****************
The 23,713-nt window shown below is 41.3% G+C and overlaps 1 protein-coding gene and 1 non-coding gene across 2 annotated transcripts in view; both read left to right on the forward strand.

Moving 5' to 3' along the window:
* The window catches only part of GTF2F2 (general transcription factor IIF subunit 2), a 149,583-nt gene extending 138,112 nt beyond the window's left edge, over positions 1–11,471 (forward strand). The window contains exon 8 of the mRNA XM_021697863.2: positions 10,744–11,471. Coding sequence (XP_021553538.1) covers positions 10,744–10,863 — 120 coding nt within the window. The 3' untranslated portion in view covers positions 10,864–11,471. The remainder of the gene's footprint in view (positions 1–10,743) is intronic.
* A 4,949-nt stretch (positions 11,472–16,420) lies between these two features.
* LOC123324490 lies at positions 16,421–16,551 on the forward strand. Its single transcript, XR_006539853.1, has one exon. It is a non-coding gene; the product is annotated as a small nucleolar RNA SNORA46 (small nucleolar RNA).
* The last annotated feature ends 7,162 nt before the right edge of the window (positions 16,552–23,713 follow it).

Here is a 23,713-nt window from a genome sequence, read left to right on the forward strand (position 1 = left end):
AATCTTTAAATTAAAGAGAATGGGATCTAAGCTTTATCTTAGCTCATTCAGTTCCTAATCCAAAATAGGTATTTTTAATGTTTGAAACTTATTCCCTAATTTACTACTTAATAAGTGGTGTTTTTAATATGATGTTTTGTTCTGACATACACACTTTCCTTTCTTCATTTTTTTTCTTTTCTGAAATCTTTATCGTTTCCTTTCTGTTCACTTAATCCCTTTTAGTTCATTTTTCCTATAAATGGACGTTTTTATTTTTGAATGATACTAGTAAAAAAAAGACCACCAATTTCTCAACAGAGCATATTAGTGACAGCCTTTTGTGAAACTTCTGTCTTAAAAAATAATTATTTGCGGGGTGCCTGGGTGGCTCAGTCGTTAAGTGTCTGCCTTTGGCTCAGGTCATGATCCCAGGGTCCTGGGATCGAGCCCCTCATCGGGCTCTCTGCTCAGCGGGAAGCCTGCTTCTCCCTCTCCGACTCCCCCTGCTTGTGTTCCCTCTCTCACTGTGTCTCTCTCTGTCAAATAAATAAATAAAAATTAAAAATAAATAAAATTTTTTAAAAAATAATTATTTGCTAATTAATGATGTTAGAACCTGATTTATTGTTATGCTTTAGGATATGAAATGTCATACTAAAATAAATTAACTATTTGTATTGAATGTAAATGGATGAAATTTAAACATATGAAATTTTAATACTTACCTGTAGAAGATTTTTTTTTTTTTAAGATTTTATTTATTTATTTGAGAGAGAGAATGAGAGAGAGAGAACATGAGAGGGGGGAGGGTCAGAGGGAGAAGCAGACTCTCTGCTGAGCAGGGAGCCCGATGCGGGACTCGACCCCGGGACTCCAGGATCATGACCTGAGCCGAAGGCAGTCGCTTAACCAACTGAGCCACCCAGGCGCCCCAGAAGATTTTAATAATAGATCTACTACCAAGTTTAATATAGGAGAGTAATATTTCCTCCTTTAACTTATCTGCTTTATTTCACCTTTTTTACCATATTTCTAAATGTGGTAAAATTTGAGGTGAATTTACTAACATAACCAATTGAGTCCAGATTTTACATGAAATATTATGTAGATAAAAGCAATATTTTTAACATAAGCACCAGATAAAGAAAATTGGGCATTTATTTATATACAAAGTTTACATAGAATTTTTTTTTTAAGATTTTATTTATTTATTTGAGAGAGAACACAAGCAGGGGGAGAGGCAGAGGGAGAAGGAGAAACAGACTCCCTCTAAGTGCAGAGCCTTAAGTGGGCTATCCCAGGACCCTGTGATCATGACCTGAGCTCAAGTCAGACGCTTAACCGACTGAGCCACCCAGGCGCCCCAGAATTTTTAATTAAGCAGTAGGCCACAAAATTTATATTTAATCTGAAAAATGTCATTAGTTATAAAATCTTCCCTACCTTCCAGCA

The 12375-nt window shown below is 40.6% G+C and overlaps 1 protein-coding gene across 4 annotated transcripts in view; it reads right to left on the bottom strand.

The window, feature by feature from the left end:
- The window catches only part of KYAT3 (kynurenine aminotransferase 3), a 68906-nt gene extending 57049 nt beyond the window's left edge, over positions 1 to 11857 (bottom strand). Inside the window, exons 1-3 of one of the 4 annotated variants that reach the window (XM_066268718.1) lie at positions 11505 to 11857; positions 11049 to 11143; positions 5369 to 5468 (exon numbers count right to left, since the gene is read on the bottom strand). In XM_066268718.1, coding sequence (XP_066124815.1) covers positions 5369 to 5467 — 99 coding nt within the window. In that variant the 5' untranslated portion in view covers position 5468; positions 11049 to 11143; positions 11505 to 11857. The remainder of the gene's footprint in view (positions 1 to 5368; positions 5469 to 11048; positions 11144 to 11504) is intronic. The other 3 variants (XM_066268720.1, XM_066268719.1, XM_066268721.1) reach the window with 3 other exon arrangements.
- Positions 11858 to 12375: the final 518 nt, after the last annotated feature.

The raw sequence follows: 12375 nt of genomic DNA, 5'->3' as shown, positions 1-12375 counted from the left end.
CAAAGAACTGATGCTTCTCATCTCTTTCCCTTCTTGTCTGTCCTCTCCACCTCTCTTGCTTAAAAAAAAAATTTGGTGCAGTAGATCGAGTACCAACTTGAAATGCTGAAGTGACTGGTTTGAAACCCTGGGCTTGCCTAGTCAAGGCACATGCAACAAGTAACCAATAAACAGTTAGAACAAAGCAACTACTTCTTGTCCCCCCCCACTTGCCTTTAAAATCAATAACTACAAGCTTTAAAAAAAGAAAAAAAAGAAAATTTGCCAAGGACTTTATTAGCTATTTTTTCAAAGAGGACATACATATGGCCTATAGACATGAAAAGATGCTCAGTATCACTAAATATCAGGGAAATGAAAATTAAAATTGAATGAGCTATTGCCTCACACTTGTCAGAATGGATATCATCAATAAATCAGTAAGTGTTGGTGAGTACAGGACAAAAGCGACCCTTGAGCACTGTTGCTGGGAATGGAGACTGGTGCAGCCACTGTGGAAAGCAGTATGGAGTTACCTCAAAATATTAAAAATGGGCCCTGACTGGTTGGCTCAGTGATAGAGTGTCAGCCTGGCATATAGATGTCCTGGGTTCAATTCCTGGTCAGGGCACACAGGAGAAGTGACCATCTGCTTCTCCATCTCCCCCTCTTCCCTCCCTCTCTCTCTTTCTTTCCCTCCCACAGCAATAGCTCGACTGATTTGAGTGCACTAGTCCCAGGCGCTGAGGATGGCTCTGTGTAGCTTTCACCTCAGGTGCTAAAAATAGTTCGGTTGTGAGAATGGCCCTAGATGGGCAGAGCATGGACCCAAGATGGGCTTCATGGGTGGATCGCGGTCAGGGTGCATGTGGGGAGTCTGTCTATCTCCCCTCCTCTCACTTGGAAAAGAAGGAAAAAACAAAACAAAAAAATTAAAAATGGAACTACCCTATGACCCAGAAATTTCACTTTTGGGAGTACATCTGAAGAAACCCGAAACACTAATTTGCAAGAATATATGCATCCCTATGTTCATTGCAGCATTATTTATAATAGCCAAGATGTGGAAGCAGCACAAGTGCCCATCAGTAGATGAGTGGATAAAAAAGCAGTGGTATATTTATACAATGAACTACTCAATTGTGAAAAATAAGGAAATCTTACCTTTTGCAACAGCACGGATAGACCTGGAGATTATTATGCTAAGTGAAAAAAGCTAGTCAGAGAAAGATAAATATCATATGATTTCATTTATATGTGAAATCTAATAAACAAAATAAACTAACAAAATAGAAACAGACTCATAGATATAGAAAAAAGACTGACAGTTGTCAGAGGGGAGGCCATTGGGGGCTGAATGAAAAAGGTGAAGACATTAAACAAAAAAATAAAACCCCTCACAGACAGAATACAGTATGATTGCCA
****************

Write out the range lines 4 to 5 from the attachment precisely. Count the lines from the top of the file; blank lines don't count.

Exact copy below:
* A 4,949-nt stretch (positions 11,472–16,420) lies between these two features.
* LOC123324490 lies at positions 16,421–16,551 on the forward strand. Its single transcript, XR_006539853.1, has one exon. It is a non-coding gene; the product is annotated as a small nucleolar RNA SNORA46 (small nucleolar RNA).